We have all seen the headlines; poverty, unemployment, state sanctioned violence, and unjust taxation has moved thousands of Colombians to rebel against the national government. The country is currently battling a dramatic resurgence of the COVID-19 virus, yet the rebellion persists. The national strike has left 19 dead (5/6/21 update: 24 dead 87 missing), and more than 700 wounded. So, what is happening in Colombia?
It was late on May 2, 2021, when tens of thousands of people, watching an Instagram Live from Cali, Colombia, saw Nicolás Guerrero killed by a gunshot to his head. Horror and despair invaded the scene. Nicolás was just one man in a small crowd gathered for a peaceful sit-in to commemorate the fallen protestors from the national strike that started on April 28th. People next to him tried to help, but Nicolás did not make it to the hospital. He was 21, and according to several eye-witnesses who talked to the media, the bullet that killed him was shot by a cop.
Nicolás’ case is not isolated. According to the ombudsman office, at least 19 people have been killed in Colombia since the rebellion started, the vast majority by police-violence. The show of force by the people is the direct response to what many consider a warmonger government led by Iván Duque since 2018. Duque is a young politician who became president after four years in the Senate, and a few more as a pupil of twenty-years in power and far-right politician, Alvaro Uribe Velez. His crimes against humanity from those two decades are often overlooked by global media because Colombia is one of the United States’ closest allies in South America.
The current uprising was born on April 15, 2021, when Duque’s Minister of Finance, Alberto Carrasquilla, presented a third tax reform project to Congress since the administration took office. The project included increasing taxes on groceries, gas, the income of pensioners, and other instances that directly affect the middle and lower classes of Colombia. This is in a country, where due to the pandemic, the unemployment rate increased to 15.9 percent (10.5 percent in 2019) and monetary poverty rose to 42.5 percent, (35.7 percent in 2019), according to the National Department of Statistics (DANE).
The third tax reform proposal was the tipping point after a year of lockdowns and simmering rage against the government. Colombia was already the second country (right behind Brazil) in South America with the highest rates of mortality from COVID-19, and almost the last to get an (inadequate) vaccine program rolled out to the people. On top of that, more than 60 massacres were documented in the country in 2020, and more than 57 social leaders have already been killed in 2021.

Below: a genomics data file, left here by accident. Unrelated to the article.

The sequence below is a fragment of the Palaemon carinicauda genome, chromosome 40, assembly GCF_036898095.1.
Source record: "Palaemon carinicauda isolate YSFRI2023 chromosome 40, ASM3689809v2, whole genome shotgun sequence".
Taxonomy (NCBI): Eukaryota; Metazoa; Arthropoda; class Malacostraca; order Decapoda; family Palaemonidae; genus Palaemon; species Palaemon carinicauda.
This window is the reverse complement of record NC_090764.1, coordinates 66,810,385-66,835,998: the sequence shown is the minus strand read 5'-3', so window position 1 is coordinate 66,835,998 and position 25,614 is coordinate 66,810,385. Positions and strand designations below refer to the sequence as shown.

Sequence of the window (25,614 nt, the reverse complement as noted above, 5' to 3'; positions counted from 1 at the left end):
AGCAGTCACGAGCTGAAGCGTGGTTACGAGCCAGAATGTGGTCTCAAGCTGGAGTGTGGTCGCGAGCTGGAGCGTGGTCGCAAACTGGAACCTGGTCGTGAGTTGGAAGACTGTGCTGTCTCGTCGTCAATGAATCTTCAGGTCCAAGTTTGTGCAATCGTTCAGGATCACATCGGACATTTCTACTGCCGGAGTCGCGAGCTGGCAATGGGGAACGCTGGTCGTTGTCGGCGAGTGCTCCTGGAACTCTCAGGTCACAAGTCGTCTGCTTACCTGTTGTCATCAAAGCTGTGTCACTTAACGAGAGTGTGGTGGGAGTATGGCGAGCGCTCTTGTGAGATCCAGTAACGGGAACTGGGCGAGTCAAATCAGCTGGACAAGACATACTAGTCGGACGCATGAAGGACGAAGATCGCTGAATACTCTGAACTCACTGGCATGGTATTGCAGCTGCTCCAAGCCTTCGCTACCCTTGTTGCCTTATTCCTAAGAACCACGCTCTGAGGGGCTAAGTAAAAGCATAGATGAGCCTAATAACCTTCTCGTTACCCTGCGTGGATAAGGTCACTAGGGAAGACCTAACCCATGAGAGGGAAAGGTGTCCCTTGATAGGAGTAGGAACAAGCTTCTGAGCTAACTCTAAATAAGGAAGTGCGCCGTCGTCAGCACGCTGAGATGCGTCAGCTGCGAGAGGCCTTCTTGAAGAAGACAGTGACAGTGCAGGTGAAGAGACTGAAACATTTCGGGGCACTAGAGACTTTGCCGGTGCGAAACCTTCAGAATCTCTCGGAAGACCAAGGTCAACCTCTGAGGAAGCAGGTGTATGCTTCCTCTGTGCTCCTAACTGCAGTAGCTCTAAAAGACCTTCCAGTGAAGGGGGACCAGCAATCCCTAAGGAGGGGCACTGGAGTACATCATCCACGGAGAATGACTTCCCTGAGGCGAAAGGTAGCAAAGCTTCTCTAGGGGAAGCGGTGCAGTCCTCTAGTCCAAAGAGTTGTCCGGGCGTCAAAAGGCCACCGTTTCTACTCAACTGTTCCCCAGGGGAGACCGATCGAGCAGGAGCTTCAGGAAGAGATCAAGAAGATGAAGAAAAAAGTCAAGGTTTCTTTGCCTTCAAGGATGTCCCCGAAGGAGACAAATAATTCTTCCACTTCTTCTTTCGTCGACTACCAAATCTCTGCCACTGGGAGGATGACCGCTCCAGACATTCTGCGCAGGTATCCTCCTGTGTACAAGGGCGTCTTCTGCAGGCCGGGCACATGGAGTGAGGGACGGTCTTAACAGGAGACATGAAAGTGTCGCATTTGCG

There is a war going on in Colombia and the people are fighting back. Police abuse has been out of control in Colombia for some time, leaving consequences like the assassination of Anderson Arboleda, a young Black man who was beaten to death for violating the quarantine. Therefore, when the government presented the tax reform project, the National Unitary Command was ready and almost immediately called for a national strike.
According to the campaign Defender la libertad, on April 28th, during the first day of the rebellion, 49 people were injured, 73 were arrested, and four were allegedly murdered amid severe actions of repression by the police in 10 cities around the country. The president, however, said that he would not remove the tax reform project. And on the fourth day of the strike, Duque ordered the army “to recover control of the streets” and militarize the cities.
Some Colombian Mayors declined the order like in Bogota and Medellín. But in Cali, the epicenter of the mobilization, the battle flared. One day after Nicolás Guerrero was killed, and right after the truck drivers joined the national strike and shut down the national transportation (and the economy for a few hours), Duque finally removed the tax reform project from Congress. On Monday, Iván Duque informed Colombians that they were going to revise the proposal with the leaders of the strike, and that he had accepted Minister of Finance Alberto Carrasquilla’s letter of resignation.
Even though the episode was celebrated as a triumph of mobilization, the strike continues. The National Strike Committee has called for a massive demonstration on May 5th, and has demanded the government demilitarize the cities, end the massacres, dismantle the Esmad (the Riot Police), and immediately expand the mass vaccination program. The people of Colombia will not be silenced. The world is watching.
Teresita GoyenecheTeresita Goyeneche is a Colombian journalist who works as a Project Developer at Mutante. She has contributed to media outlets such as Vice and Univisión, and was nominated for the Inter-American Press Society (SIP) Award in 2017.